There is so much power in the written word. Add a heavy dose of tech to it and make the exchange real time and relationships that may have taken years to solidify become rock solid exponentially faster. They’re not superficial. These are ‘I will give you my kidney’ type of relationships. And they’re forming every day because people are putting themselves out there and being themselves and making friends in a new way.

The interesting part is that if you’re not feeling the connection, the investment time is shortened. And, because there are multiple conversations happening at once there is an opportunity to learn a lot about other people and their views, hot buttons, passions, character and ethics very quickly. In some ways it’s harder to hide the skeletons now.

The only drawback I see is that forming these relationship doesn’t happen as early as it did for me and R. And it’s because we’ve been friends since early childhood that she knows everything about my past. She lived my life with me and shared all the milestones throughout my youth. There’s something powerful about that.

For adults though, we often lose sight of the importance of connectivity. It’s a lot of work to find people you really want to be friends with because of who they are not solely because they are close in proximity and therefore convenient. Twitter makes it possible to hold that big blue marble in our hands. The world becomes smaller.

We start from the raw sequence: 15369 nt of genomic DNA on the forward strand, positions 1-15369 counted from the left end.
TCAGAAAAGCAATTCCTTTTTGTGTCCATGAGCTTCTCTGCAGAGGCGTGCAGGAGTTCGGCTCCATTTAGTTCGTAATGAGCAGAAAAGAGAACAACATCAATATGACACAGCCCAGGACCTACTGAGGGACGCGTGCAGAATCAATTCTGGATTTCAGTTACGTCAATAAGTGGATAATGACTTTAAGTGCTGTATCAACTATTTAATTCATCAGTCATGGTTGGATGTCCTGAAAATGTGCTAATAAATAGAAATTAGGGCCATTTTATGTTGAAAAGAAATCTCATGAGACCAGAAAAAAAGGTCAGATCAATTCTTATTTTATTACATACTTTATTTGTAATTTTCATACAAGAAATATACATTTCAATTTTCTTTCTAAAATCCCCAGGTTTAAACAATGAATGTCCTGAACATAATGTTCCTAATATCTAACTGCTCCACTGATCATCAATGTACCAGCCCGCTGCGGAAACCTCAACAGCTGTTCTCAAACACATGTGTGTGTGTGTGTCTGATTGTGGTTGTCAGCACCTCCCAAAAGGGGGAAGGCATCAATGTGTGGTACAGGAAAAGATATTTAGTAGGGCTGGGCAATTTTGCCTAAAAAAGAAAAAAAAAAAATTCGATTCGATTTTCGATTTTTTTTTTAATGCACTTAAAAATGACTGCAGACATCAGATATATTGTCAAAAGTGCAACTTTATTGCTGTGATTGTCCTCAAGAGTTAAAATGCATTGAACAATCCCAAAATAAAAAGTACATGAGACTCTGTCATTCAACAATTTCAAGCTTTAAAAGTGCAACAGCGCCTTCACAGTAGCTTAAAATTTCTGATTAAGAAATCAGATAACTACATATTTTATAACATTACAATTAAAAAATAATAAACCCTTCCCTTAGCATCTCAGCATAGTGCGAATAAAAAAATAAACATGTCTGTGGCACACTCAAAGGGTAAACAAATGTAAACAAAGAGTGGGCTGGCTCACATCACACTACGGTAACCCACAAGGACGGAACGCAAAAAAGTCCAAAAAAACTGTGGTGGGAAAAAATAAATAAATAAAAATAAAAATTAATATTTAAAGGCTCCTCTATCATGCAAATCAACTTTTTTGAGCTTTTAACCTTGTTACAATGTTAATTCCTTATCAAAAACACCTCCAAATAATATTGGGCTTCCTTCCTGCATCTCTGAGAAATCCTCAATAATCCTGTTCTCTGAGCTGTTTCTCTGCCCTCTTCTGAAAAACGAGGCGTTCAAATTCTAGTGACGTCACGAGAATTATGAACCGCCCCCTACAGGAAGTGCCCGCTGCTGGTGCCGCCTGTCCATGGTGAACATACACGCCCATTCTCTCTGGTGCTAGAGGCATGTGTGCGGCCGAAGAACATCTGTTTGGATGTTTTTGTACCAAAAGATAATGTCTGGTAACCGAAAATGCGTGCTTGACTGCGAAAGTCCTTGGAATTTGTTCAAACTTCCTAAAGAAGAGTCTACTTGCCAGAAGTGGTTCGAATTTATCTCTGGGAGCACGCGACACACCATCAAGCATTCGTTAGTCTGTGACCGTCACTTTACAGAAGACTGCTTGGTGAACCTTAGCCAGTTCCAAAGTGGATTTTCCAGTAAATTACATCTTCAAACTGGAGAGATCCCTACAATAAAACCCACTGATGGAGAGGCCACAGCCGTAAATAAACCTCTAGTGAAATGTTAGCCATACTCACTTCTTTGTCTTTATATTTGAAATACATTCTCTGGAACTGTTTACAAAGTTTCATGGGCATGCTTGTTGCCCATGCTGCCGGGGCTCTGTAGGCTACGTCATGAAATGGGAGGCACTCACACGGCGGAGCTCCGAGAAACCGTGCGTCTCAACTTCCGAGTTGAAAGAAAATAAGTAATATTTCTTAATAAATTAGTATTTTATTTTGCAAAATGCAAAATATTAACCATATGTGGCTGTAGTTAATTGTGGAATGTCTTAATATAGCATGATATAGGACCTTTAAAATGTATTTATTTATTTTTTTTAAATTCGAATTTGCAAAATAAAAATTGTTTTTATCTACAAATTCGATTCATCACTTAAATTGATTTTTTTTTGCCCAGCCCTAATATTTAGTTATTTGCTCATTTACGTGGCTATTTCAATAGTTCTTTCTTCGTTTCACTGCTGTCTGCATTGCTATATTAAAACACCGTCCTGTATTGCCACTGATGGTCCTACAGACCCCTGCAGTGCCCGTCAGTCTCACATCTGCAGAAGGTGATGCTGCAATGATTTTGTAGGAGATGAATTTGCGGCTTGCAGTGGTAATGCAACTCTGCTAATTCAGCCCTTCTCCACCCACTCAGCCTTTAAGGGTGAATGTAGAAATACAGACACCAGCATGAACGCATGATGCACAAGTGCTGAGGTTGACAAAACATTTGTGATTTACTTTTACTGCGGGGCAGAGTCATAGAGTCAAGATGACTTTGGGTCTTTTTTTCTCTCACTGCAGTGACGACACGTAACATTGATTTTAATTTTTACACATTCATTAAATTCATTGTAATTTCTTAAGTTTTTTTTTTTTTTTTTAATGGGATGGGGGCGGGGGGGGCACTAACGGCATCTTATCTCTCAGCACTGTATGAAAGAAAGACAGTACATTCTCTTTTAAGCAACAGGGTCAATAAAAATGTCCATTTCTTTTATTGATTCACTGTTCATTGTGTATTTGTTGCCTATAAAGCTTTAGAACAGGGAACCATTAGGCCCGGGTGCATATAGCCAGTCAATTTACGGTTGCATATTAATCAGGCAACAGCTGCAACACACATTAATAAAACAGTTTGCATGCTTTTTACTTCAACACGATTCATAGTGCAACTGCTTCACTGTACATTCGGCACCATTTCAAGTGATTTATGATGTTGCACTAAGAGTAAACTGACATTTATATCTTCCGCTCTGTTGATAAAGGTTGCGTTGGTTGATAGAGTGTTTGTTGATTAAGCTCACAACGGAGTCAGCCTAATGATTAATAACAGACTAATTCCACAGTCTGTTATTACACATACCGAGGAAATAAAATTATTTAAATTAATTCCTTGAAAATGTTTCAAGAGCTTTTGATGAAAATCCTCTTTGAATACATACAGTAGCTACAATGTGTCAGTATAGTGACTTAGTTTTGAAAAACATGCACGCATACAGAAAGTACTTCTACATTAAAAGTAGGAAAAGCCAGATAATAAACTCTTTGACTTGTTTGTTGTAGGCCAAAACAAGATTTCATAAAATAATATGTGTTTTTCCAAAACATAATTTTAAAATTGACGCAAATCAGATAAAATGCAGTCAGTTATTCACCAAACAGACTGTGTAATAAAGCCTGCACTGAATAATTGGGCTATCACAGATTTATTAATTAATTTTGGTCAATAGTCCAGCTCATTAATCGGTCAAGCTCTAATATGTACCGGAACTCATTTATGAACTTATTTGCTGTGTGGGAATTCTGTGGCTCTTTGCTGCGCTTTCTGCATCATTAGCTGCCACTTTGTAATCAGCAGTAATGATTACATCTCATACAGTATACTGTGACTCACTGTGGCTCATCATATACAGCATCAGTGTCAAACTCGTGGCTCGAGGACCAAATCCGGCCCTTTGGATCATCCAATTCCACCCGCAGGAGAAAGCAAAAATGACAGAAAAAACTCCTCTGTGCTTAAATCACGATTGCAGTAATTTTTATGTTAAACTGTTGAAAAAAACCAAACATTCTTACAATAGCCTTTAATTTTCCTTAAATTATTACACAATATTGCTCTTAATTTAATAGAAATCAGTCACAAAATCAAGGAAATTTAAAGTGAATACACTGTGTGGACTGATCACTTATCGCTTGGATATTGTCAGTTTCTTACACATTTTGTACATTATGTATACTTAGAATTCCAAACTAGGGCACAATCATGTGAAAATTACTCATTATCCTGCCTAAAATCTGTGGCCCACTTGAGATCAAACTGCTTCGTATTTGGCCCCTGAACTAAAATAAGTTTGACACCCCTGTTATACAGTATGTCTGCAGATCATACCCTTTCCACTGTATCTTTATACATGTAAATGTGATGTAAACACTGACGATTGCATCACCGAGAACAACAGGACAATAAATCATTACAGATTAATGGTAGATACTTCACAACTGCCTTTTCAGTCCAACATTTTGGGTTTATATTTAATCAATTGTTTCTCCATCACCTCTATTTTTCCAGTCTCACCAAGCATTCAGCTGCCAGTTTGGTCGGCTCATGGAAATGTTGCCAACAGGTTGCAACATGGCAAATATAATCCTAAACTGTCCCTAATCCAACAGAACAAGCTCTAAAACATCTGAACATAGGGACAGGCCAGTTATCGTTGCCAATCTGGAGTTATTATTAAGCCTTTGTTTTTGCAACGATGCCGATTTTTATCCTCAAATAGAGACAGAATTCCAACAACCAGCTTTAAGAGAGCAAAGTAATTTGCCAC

Pen and paper are wonderful for connecting. But as an adult it’s impractical to send off random letters to strangers. Twitter, though, has come up with a way that in 140 characters you can form strong and significant relationships with people who would otherwise be strangers.

I’m sure you’ve made great friends online with people you otherwise may not have met. Isn’t that just phenomenal? If we aren’t connected on Twitter or Facebook, please click the little buttons at the top. And comment or send me an email so I can make sure I’m following you back on Twitter.



What I Didn’t See at BlissDom 2011

Blissdom 2011
My first creative photo thanks to Blissdom Photo Workshop

I spent much of the last week at the Blissdom Conference in Nashville. I learned what most of the pictures and letters mean on my new Nikon D3100 camera, thanks to Mishelle who was able to teach me how to use my camera. This isn’t a post about me and my new-found photography skilz, but I had to tell you this because the photo at the top was actually taken by me. I think it’s pretty darn creative! Don’t expect that much awesome all the time. I’m just learning.

What this post really is about is all the things I didn’t see at Blissdom. When you spend 3 or so days with anything more than about 15 women you start to doubt yourself and find all the flaws. And by ‘you’ I really mean me, but it sounds better to talk about myself in the collective and makes me feel like I’m not the only one who does this. Anyway, you start to pick yourself apart and that little voice inside your head starts to get louder and louder.